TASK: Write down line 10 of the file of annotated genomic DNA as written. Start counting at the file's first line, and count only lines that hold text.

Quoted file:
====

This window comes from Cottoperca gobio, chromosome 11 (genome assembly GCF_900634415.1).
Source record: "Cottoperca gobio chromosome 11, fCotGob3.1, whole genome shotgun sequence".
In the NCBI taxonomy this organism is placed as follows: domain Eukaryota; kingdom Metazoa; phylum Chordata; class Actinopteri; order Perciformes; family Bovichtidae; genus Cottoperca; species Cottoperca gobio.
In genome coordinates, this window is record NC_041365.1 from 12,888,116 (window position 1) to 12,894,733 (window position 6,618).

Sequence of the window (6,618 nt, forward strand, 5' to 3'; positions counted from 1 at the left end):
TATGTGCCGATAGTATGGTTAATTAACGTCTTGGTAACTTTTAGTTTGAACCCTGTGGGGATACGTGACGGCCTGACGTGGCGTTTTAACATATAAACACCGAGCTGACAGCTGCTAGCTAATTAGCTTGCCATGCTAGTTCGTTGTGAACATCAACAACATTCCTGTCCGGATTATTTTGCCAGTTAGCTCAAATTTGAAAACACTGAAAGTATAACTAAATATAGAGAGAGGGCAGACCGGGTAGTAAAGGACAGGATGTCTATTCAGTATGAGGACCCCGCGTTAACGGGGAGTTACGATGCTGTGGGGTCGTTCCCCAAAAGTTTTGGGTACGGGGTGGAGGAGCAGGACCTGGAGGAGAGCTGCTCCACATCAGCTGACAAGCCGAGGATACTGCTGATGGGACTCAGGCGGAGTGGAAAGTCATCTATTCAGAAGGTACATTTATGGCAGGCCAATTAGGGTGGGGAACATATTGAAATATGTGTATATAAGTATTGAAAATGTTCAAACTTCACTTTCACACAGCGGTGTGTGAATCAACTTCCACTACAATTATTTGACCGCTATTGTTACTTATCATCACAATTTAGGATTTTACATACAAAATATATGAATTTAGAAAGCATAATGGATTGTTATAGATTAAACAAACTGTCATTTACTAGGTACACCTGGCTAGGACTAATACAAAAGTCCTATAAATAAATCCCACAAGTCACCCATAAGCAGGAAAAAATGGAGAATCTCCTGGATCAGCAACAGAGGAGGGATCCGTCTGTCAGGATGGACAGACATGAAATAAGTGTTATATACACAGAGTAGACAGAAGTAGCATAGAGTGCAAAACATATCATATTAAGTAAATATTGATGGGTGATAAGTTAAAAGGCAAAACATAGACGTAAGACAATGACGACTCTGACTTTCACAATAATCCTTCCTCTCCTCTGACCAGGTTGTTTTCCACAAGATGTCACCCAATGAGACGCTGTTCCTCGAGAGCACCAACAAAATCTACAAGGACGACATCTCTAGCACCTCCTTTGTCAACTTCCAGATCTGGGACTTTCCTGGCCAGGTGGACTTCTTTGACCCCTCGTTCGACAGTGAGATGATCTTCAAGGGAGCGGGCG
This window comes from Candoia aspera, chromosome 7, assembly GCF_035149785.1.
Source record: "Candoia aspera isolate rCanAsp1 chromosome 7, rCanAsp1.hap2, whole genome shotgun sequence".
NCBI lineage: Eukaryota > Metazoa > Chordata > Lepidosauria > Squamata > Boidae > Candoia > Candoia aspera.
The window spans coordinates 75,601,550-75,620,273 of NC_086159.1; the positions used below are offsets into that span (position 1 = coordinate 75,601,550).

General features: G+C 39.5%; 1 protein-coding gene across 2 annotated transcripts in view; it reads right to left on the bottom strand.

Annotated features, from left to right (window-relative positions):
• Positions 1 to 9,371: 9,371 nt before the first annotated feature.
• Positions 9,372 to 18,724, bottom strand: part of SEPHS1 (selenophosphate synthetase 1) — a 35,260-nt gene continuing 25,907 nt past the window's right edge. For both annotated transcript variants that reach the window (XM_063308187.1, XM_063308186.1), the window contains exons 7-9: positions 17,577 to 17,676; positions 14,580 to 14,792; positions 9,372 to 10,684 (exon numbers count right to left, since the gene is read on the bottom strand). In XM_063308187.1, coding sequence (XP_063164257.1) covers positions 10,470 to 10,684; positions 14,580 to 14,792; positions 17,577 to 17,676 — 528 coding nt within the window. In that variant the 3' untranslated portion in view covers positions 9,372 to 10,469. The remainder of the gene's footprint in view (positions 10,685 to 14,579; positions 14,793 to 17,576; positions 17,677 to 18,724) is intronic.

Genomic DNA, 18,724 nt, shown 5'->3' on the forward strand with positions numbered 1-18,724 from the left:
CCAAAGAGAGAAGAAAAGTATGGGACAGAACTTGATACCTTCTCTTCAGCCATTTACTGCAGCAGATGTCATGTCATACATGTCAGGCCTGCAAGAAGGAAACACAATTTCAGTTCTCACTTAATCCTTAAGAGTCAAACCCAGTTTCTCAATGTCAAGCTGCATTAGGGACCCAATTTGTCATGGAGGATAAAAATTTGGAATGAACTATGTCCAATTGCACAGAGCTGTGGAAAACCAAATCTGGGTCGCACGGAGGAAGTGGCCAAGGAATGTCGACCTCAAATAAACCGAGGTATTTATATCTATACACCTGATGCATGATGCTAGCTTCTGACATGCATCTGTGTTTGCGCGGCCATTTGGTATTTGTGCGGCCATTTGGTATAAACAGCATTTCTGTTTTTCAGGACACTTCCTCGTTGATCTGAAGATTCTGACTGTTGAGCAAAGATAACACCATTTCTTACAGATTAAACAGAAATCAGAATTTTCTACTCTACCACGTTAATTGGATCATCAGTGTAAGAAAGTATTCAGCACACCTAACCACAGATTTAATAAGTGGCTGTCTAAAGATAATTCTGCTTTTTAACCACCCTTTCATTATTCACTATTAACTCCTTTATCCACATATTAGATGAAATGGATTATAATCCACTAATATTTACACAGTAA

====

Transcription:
The window spans coordinates 75,601,550-75,620,273 of NC_086159.1; the positions used below are offsets into that span (position 1 = coordinate 75,601,550).